Hometown Deli, Paulsboro, NJ

Mike Calia | CNBC

E-Waste, a shell company linked to a nearly $ 100 million business that only owns one New Jersey delicatessen, announced on Tuesday it would complete a reverse merger with a private electric vehicle company called EZRAider Global Inc.

E-Waste, which itself has an extremely high market capitalization of $ 110 million despite having no business operations, had been marketed with deli company Hometown International for such a reverse merger or similar transaction.

“This demonstrates that a credible process is in place to [E-Waste] to complete a merger with a suitable private company, “said a person with knowledge of the situation who declined to be named.” The merger will be an efficient and robust way for EZRAider to access the US financial markets. “

E-Waste’s mailing address is in an office building in North Carolina and is the same address as a business related to Peter Coker Sr., whose son, Peter Coker Jr., is president and CEO of Hometown International. The deli owner until recently held a $ 150,000 promissory note from E-Waste.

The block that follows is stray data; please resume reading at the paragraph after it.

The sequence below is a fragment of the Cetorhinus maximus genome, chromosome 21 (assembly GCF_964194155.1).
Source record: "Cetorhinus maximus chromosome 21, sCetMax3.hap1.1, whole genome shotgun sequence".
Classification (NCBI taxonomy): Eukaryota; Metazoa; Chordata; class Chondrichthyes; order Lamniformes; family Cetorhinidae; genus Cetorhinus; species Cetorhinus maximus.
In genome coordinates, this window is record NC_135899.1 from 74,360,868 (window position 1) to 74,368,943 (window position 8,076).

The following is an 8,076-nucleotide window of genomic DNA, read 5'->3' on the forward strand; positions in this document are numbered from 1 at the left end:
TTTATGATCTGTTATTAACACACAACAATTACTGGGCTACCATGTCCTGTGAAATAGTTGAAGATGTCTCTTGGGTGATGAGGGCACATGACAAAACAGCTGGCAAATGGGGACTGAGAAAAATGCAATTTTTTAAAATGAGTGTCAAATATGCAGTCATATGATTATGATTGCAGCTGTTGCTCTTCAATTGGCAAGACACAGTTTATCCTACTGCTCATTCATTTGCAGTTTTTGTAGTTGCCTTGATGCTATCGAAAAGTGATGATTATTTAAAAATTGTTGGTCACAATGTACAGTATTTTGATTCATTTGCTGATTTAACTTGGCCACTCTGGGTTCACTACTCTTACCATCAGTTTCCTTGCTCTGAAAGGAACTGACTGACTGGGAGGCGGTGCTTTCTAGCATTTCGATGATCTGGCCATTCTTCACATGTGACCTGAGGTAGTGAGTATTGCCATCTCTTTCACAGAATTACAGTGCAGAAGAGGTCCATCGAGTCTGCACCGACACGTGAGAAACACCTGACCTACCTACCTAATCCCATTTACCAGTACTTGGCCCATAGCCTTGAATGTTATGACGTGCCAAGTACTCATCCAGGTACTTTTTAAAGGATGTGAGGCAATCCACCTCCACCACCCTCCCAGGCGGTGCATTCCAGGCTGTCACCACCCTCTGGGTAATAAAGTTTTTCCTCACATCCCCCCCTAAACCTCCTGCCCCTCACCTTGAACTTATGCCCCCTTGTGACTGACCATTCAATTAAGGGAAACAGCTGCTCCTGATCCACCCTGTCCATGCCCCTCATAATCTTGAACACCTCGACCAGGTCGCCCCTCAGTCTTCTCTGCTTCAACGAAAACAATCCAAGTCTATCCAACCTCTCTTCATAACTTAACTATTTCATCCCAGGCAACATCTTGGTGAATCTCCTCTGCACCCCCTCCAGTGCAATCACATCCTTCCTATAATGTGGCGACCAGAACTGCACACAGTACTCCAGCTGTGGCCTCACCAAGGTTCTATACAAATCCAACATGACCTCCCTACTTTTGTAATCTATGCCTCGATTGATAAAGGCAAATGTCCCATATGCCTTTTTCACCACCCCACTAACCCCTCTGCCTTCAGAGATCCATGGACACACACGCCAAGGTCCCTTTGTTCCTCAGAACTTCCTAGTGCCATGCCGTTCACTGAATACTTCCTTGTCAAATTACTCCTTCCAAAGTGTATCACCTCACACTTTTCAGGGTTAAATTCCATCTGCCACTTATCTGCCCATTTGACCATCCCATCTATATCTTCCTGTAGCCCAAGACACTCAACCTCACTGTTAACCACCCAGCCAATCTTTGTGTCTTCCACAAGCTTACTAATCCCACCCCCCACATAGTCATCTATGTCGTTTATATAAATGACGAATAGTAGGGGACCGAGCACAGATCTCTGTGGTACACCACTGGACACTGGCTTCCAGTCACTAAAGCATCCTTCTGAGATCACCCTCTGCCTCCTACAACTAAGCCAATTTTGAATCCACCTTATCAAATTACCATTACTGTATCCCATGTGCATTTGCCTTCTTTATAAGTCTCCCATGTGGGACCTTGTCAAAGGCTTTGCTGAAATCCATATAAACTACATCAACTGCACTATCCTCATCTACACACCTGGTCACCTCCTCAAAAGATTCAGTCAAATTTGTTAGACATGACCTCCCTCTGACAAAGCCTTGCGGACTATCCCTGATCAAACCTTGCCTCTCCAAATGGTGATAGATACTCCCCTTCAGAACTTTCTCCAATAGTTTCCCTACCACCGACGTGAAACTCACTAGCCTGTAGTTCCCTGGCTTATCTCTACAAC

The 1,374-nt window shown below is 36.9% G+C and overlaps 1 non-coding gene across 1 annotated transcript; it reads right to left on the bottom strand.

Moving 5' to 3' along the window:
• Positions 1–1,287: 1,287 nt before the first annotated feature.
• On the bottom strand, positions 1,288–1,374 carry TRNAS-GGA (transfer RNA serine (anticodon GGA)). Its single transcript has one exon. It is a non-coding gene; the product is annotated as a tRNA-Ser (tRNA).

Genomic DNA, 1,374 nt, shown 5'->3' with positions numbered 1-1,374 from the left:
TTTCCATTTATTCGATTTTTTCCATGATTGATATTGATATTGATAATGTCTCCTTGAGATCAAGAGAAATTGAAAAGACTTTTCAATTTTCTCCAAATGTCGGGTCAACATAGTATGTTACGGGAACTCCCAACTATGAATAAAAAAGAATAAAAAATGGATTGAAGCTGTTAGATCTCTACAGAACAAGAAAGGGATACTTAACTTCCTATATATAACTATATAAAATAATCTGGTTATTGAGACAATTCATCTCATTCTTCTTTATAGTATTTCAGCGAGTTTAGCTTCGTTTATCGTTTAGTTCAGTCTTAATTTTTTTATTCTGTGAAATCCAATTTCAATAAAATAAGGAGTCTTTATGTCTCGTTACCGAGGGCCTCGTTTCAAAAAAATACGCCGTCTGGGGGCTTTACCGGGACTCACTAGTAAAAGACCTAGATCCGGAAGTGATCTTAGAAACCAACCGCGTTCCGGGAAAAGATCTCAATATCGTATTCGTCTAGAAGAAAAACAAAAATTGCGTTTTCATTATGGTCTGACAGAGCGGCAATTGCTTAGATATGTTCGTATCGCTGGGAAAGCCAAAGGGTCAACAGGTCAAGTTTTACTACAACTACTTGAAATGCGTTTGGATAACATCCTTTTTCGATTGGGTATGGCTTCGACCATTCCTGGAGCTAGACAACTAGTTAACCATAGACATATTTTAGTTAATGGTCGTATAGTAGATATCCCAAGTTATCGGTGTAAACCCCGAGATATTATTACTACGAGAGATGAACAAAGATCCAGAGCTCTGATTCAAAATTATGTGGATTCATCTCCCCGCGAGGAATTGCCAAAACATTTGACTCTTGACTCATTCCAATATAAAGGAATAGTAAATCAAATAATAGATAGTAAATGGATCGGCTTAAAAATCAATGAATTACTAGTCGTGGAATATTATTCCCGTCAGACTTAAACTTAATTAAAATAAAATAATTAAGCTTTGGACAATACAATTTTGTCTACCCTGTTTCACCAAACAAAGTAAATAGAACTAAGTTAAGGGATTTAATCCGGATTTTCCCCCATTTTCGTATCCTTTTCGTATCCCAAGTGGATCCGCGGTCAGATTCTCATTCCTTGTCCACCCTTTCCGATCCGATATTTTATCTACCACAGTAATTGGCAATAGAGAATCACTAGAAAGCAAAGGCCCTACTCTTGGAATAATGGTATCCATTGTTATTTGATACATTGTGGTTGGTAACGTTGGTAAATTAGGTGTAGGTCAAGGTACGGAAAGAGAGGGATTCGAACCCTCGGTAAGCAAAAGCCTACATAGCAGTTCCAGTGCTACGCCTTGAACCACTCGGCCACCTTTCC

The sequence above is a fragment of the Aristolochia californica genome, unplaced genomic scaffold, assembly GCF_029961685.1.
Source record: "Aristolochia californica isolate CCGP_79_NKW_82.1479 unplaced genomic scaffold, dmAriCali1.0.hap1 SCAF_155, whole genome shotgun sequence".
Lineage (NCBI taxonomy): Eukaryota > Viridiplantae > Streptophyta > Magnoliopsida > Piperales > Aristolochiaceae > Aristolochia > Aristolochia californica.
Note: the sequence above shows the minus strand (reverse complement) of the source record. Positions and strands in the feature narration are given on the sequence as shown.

EZRAider described itself in an April press release as a proprietary electric vehicle platform that comes in 2-, 4- and 6-wheel drive options “when combined with the Ecart trailer.”

“It was originally developed in Israel for the mobility of military troops in the field and has since become available to governments and consumer markets in many countries, including the United States,” EZRaider said in his press release at the time.

“When paired with accessories, EZRaider vehicles are competitive for a wide variety of uses, including urban travel and racing, agriculture, off-road work and adventure, search and rescue, fires, security, military, improved mobility for people with disabilities, golf, tourism, hunting, fishing, camping, facility maintenance, micro-deliveries and more. “

In March, EZRaider Global Inc. said it had secured a $ 50 million investment commitment of the Luxembourg group Global Emerging Markets Group to list the company on the stock market.

A Securities and Exchange Commission filing by E-Waste on Tuesday noted GEM’s involvement in the reverse merger.